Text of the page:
If you want to join Ginger on the roller coaster of his amazing life, with some concert footage that I imagined had long since been lost, then you must buy this.
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on 5 October 2013
This documentary will not please those who hold in their heads a picture, image, impression of Baker as a simple & gifted uber cool drummer ................ take the time to let the messages sink in and what you get is a bully, a whimp, a misogynist and a very insecure man. Yes, without doubt he is perhaps the most gifted drummer to date - the line up of greats who sing his praises atest to his reputation. Bottom line - great drummer. total egocentric waster. Worth watching? Well, yes not least of which to remind us that genius is often blighted by stupidity.
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on 15 January 2015
An interesting study of a boorish, bullying, unattractive man, who was also a great drummer. In the film he claims that Phil Seaman, the great jazz drummer, introduced him to drugs, and they have clearly been his undoing. He is a rather sad character at the time of this film, isolated in South Africa, having spent the large amounts of money he has earned, full of anger and spite about almost everyone mentioned to him or by him.
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on 9 August 2013
Beware Of Mr Baker is a film that tells the story of Ginger Baker warts and all with a few exceptions where Ginger clearly did not want told in the film. I can imagine he was not an easy man to interview and at the time of the film making Ginger was clearly not a happy man as he was about to lose his horses and home.
Ginger made some terrible mistakes in his life and has trouble discussing these or simply does not discuss them. I like the honesty and the interviews with his family and friends, that is what makes this film so interesting as does the magnificent video footage of Baker in action with Cream, his other musical projects and one session that I found mesmerising was the playing he did in Africa in the early 1970s, that clearly was some of his most exciting musical work and its a shame he did not put more into this and create a whole new chapter in his career.
Ginger Baker seems to be a very angry and difficult man to deal with but at times you can see he is also a bit of a softy when he wants to be.
I was hoping personally for some complete footage of some of his best music and some discussion about his time with Hawkwind and BBM that does not get a mention apart from the cover of BBM.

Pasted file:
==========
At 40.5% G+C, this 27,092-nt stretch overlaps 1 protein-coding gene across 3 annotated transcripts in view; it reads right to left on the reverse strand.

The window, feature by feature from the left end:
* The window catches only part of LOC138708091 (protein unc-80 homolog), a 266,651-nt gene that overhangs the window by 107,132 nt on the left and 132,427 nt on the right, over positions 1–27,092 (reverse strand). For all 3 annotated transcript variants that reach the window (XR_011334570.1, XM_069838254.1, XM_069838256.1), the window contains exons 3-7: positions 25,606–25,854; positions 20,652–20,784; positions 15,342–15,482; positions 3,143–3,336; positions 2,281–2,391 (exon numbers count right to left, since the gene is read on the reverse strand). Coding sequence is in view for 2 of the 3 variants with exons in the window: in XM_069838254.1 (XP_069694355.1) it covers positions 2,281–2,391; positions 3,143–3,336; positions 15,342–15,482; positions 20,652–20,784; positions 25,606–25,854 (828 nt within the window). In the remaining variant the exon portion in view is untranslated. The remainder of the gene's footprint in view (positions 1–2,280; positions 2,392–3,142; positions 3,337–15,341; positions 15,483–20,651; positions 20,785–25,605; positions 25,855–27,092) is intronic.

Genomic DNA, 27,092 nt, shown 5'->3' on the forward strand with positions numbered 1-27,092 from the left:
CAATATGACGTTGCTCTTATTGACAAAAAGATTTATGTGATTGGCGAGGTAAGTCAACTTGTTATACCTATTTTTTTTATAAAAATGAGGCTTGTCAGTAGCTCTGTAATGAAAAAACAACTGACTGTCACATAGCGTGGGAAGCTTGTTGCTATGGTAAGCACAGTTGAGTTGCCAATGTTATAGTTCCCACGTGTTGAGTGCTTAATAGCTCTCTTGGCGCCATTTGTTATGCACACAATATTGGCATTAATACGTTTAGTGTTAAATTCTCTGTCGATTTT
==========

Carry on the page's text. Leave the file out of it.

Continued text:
The DVD I am reviewing is the USA version. This DVD does not contain any extra footage or anything else and does not have subtitles which I found annoying as I had trouble hearing Gingers voice at times.
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on 8 July 2015
He’s a brave lad, that Jay Bulger. He must have a lot of admiration for Ginger in order to put himself in the firing line of the drummer’s intolerance and resulting temper. It doesn’t take long for the Boy Bulger to get Ginger’s goat and the film actually starts with Bulger’s departure, following a physical assault which involves ginger’s walking stick. Presumably Bulger was either quite proud of this incident or he wanted to get it out of the way.
The film ends, during the credits, with shots of Ginger getting very impatient with his interviewer and firing off a string of insults. But it has to be said , Bulger does ask some daft questions and he even starts off by asking Ginger his age. ‘You know my age’, retorts Ginger, ‘It’s in the book’. It’s a naive question to kick off with for sure but this, along with the walking stick incident, gives us more than a clue about Ginger as well as what poor young Jay is in for during the remainder of the film.
There are numerous documentaries about numerous people and many are neither particularly good or informative. TV docs usually contain about 10 per cent of interesting or useful information and the rest is largely padded out with irrelevant images and people trying and failing to explain something technical when some handy graphics would be of more use. That device appears to be a thing of the past. Jay, it has to be said, does provide us with some interesting background and we find out how and why Ginger actually got into drumming, his influences and we get an insight into his personal relationships and demons. He’s brutally honest but not especially likable but we have to appreciate his art and to that end his drumming features quite heavily on the audio. He slates John Bonham and Keith Moon, rather unfairly I felt because they are rock drummers whereas Ginger insists that he is jazz. What’s missing though is an insight into the technicalities of his drumming which made him so special, and a greater insight into the African influence.
But we do get more about what he does than we do in many documentaries. I recently watched ‘Looking for Light’, a Jane Bown biography and this was hugely disappointing as it failed entirely to address her work (photography). Surely this is vital – you have to talk about the work of an artist if you are going to offer a real insight into them as a person. Bulger does succeed in painting a rounded enough portrait of Ginger Baker and does balance his grumpiness with moments of real humanity. And he colours this with some fascinating archive footage and stills. The animations I could have done without though and thankfully some initial self indulgent visuals soon give way to a more mature approach. I guess that those who watch this doc will have an interest in Ginger’s music or at least drumming in particular – if so, they won’t be disappointed.

As a postscript, watch Ginger in Conversation with Chad Smith